Cover Oregon officials continue to shore up problems with the state’s glitch-ridden health care exchange website and hope to have it close to full functionality in the next month.
But key issues with the Cover Oregon website persist more than three months after the site was supposed to launch without problems. Several state legislators, including a Bend lawmaker, blasted Cover Oregon’s management and missed deadlines during a pair of hearings with legislative committees Wednesday.
“It’s no secret to anybody in this room or in this state that we do not have a fully functioning website today,” Bruce Goldberg, Cover Oregon’s interim director, told lawmakers. “This system is not where we want it to be.”
Cover Oregon information technology staff have been working with Oracle, the firm contracted to set up the exchange, and have lowered the number of critical website errors from 48 in early December to 13 today, Goldberg said.
Meanwhile, the state is withholding more than $20 million owed to Oracle until all the problems are fixed, he said. Oracle has been paid $92 million — so far — to develop the website.
Users are still unable to create and manage their own accounts through the Cover Oregon website, meanwhile. Customers have to call in to Cover Oregon to shop for plans and ultimately select a health insurance policy.
If the website isn’t functioning more smoothly by March, Cover Oregon officials may have to scrap part or all of its Web portal, relying on systems designed by other states or the federal government.
Still, Goldberg said the site has improved considerably. Two months after a health care research firm ranked Oregon last in enrollment among the 14 state-run exchanges, more than 65,000 people have enrolled through Cover Oregon, while an additional 23,000 have selected private plans.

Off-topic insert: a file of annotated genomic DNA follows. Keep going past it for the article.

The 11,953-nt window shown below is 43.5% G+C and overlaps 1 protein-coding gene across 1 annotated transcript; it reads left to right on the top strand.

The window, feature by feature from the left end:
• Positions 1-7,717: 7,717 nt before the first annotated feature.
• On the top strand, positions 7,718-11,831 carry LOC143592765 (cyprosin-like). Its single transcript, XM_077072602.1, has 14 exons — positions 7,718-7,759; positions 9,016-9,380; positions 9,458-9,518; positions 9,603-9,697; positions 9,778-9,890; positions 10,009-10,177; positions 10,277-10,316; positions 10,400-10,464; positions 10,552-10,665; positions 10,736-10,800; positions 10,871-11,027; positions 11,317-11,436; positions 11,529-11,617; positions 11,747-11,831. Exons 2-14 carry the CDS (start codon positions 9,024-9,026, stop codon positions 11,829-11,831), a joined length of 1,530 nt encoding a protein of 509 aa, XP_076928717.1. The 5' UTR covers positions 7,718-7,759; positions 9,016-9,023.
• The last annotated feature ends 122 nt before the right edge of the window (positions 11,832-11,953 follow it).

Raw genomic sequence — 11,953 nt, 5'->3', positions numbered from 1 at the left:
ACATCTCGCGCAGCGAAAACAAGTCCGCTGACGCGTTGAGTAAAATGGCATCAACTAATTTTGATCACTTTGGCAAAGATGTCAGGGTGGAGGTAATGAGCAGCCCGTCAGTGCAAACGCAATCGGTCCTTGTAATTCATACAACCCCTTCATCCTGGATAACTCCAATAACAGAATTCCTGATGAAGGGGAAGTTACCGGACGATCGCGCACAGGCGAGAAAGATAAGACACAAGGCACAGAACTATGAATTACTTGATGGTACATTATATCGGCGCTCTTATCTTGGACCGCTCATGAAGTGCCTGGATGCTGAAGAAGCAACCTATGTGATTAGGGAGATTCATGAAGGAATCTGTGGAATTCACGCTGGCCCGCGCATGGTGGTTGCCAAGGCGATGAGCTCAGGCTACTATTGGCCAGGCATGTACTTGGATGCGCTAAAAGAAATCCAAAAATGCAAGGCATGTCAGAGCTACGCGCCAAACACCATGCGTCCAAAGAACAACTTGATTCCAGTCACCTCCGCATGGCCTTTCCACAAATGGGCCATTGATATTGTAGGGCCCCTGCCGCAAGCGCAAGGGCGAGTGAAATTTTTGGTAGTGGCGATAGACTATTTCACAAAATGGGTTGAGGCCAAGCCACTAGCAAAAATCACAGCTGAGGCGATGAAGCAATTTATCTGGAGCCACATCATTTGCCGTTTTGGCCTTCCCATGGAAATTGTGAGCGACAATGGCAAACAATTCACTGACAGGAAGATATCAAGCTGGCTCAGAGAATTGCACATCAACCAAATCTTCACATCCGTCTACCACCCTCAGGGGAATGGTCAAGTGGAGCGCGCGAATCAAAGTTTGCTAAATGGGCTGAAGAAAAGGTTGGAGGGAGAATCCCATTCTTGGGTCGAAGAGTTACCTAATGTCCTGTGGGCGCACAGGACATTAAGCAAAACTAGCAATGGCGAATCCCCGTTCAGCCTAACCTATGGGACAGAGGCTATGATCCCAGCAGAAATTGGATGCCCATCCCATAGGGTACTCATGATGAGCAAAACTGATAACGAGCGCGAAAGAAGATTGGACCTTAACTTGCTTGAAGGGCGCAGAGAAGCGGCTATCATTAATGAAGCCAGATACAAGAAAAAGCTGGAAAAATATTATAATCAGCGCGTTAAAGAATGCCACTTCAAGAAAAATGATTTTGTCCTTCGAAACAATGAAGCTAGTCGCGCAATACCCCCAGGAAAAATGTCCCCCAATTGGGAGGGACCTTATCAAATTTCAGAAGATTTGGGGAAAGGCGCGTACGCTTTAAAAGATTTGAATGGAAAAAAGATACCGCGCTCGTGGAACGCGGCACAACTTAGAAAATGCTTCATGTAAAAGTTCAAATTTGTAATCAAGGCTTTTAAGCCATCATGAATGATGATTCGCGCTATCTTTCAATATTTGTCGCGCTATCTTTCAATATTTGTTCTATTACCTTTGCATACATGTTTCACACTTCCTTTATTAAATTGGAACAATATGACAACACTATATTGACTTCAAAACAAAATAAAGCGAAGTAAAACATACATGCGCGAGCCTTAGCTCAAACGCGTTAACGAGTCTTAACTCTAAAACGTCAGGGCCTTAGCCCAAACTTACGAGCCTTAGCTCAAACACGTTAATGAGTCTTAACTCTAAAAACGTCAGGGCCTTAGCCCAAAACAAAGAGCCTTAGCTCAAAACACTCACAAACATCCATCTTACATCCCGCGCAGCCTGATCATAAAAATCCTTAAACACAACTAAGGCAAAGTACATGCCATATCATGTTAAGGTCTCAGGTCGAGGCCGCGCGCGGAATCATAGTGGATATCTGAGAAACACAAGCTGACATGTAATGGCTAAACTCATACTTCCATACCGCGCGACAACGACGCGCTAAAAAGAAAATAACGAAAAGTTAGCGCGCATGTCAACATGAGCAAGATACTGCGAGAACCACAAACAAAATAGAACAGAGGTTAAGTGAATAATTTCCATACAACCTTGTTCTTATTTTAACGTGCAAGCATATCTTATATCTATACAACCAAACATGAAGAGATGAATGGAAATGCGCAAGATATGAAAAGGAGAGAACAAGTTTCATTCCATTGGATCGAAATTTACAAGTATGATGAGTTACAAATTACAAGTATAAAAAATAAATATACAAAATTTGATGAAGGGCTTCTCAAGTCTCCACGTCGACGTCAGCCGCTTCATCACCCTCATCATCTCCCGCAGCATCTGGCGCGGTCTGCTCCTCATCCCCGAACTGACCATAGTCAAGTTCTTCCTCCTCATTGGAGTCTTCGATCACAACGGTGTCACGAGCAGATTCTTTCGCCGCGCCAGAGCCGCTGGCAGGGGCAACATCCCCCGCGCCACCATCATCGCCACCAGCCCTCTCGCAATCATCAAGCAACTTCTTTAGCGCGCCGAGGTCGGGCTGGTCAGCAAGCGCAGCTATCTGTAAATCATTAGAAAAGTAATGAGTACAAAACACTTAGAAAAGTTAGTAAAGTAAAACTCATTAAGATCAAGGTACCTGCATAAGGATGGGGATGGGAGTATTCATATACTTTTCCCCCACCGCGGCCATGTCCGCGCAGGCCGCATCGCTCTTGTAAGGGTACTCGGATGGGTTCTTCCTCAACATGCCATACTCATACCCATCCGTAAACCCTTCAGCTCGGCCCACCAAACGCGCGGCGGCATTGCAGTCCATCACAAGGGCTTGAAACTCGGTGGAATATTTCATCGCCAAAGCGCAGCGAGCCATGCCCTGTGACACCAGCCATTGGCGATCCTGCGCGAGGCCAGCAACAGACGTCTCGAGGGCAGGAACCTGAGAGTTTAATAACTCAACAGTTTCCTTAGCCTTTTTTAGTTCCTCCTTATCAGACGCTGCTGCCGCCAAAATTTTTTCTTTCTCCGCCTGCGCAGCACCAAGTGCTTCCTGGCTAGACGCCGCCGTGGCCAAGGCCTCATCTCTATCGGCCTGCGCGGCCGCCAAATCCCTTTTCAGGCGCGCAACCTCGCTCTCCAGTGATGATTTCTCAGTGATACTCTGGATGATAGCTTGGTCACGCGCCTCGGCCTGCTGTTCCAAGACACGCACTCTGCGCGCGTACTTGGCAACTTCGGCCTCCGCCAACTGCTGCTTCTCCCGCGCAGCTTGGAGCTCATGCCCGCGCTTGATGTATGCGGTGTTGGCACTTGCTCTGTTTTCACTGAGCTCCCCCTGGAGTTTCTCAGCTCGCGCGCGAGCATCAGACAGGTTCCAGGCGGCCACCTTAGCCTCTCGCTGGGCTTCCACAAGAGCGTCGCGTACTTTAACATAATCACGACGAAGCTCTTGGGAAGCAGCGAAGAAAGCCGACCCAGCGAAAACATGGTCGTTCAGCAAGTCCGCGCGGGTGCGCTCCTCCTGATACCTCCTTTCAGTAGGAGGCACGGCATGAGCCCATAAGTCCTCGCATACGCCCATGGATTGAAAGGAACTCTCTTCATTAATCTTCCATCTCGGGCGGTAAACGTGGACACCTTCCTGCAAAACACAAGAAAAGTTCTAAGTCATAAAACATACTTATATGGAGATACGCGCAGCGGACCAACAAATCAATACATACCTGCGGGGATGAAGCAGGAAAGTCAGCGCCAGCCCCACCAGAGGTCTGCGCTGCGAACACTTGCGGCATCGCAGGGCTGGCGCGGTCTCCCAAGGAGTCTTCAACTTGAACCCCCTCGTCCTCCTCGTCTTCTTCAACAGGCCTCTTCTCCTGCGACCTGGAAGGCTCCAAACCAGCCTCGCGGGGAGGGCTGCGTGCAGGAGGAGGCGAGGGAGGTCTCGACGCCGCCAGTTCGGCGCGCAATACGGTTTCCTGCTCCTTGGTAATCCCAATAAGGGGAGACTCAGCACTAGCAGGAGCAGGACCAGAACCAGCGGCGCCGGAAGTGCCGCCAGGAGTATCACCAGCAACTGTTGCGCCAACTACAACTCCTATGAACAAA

But some lawmakers questioned why the state continues to pay Oracle, accused by lawmakers on both sides of the aisle of botching numerous aspects of the Cover Oregon website. Gov. John Kitzhaber this month announced an independent investigation into the website’s problems.
During an afternoon hearing between Cover Oregon officials and a House health care committee, Rep. Jason Conger, R-Bend, said the state health care exchange has lost credibility with the public.
“I’ve lost all faith in Cover Oregon, lost all faith in Oregon’s ability to fix the website, and I don’t believe it’s going to happen today, tomorrow or six months from now,” Conger said.
“People are not going to sign up because they don’t believe it’s going to work. Or they believe their information will not be private or believe that they’re signing up for insurance but find out they’re not covered … All of these things lead one to the conclusion, that it’s time to throw in the towel.”
In an earlier hearing, Rep. Kim Thatcher, R-Keizer, questioned if the state would be better off cutting its losses with Cover Oregon and jumping into the federal health care exchange, which administers the Affordable Care Act for the 36 states without state exchanges.
Goldberg said scrapping the site at this point would be premature.
“We certainly made a large investment,” he said. “If (the website) becomes operational in the next month, we’ll have a system that will be able to enroll people … I think the next month will, in essence, tell us whether or not we’re at the point where we need to turn to contingency plans.”
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